Former Communist Party member and prominent feminist Bea Campbell wrote of Diana’s famous tell-all Panorama interview that, to the ‘chagrin of the establishment’, the princess had ‘joined the constituency of the rejected – the survivors of harm and horror, from the Holocaust, from the world war and pogroms, from Vietnam and the civil wars of South America and South Africa, from torture and child abuse’. Even during the inquest another leading feminist and Green wrote on the Guardian website that evidence about Diana’s belief that the queen was about to abdicate in favour of Prince William ‘remind[s] us again how much of her life was spent stirring up fairly radical ideas’. And of course Al-Fayed’s case at the inquest was pursued by Michael Mansfield QC, hero of many a left-wing legal battle over recent decades. The high-level fantasy that Diana the celebrity princess was really a radical thorn in the establishment’s side only gave credence to the conspiracy theories about her death.

In sum, Al-Fayed and his chequebook would never have stood a chance of keeping the Diana circus going were it not that others who should have known better, from royalists to radicals, were so receptive. Now they want us to believe that it had nothing to do with them, rather as some like to try to pretend that they were not caught up in the epidemic of mourning sickness after her death. Some of us with longer memories prefer to hold them to account for what they did and said in the past, not least as a lesson for the future.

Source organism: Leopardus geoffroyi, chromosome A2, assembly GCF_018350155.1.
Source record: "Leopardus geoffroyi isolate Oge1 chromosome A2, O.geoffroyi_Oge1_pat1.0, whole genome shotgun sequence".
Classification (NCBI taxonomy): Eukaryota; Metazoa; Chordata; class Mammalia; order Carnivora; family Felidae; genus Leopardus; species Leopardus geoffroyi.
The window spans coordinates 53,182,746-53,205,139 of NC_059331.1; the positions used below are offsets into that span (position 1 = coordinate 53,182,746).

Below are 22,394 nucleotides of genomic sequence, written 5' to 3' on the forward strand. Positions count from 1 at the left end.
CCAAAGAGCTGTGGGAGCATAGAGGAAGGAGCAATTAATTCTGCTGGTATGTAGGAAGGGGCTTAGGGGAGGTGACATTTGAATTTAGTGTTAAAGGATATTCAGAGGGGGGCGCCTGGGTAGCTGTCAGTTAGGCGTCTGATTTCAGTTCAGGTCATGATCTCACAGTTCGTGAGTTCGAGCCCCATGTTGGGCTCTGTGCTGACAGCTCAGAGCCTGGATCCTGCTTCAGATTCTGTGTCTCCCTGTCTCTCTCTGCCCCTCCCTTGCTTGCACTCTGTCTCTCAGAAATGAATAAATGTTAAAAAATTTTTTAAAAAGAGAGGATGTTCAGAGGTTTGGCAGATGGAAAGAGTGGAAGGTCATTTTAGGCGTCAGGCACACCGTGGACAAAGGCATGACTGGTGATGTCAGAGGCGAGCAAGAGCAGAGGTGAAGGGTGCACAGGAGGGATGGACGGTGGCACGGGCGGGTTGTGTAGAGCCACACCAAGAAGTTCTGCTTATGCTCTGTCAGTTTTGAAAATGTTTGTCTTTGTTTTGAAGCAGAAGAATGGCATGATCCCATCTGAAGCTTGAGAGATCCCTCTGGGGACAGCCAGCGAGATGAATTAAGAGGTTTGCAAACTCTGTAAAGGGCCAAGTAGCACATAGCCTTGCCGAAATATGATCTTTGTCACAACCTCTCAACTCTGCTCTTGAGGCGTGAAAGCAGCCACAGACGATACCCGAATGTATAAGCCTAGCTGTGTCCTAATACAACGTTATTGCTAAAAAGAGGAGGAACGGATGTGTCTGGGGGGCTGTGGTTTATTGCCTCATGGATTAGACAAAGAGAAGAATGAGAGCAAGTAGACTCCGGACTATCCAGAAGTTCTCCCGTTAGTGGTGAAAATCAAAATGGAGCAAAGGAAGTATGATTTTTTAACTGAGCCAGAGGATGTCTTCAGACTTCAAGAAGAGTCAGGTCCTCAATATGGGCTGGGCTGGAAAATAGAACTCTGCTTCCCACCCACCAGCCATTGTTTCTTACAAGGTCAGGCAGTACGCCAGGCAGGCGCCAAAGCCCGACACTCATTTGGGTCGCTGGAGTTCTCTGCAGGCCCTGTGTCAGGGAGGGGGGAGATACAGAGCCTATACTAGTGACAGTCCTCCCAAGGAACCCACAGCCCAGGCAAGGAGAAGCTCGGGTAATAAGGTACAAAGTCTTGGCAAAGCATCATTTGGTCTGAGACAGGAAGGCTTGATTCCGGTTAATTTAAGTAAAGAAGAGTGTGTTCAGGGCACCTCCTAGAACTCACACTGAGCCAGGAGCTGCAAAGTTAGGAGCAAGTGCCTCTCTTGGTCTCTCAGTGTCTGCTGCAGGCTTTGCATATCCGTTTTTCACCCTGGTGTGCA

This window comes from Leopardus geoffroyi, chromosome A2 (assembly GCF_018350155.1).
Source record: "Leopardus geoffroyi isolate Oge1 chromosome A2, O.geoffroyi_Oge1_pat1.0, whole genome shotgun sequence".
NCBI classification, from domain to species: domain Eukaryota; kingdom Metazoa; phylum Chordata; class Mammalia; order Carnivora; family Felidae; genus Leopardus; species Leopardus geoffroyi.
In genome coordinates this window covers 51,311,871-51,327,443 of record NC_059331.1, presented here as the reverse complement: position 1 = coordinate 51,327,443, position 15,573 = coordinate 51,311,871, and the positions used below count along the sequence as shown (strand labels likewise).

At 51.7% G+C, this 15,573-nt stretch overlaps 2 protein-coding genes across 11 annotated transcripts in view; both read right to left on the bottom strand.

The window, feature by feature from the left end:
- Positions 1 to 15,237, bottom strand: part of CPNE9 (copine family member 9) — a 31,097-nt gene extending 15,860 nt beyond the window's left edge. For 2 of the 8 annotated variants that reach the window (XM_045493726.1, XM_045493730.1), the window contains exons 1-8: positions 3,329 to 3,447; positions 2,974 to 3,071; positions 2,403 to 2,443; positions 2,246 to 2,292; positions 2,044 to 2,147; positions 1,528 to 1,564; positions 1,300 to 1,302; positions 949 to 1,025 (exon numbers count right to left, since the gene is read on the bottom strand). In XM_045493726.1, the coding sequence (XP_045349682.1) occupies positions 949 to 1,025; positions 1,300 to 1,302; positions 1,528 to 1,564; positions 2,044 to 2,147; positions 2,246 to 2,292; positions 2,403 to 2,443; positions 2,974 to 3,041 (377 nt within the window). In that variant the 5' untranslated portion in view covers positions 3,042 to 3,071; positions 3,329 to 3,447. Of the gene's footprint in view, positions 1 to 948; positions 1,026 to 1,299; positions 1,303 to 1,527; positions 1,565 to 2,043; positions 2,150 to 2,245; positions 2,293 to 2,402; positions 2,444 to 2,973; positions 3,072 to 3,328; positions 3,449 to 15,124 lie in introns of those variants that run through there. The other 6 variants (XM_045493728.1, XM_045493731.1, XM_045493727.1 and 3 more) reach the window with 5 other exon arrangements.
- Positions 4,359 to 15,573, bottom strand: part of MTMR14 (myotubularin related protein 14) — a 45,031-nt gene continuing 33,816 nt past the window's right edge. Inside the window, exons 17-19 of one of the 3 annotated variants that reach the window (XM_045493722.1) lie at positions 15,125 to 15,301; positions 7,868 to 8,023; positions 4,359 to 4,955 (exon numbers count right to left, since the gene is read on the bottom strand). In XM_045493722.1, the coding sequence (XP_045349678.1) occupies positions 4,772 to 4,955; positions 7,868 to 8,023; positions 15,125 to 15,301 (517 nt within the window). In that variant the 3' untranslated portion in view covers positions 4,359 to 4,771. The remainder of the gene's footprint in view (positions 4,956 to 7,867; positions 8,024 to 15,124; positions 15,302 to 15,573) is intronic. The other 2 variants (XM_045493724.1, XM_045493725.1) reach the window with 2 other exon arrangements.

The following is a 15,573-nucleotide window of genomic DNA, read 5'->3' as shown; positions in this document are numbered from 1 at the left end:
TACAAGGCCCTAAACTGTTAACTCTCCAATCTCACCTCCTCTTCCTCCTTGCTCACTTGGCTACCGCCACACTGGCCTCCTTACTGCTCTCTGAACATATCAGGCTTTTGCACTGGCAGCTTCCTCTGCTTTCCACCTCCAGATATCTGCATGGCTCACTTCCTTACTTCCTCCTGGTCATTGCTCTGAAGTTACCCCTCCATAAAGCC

Talk of the future brings us to the second new Diana myth: the idea that with the inquest verdict it is finally all over – ‘thank God’, as one editorial adds – and that we can return to ‘real’ news and politics again. Even if the wilder conspiracy theories have been proved groundless, there will still be some who believe them since, as argued above, they were based more on mistrust than evidence in the first place. But more importantly, the inquest itself could have wider consequences about which we should be rather less complacent.

To the shock of many, it was revealed in evidence that Diana’s mother had called her a whore. Some of us were more concerned about what this gossip and tittle-tattle revealed about the prostitution of the entire legal process. An inquest is supposed to be a forensic hearing to establish the causes of death. This one should have been straightforward since two mammoth inquiries – one French, one British – had already concluded that it really was a drink-driving accident. Instead, it became a reality circus where the judge was Lord Justice Scott Baker rather than Simon Cowell, and everybody from police chiefs to psychics was given a walk-on part and a chance to perform on a global stage.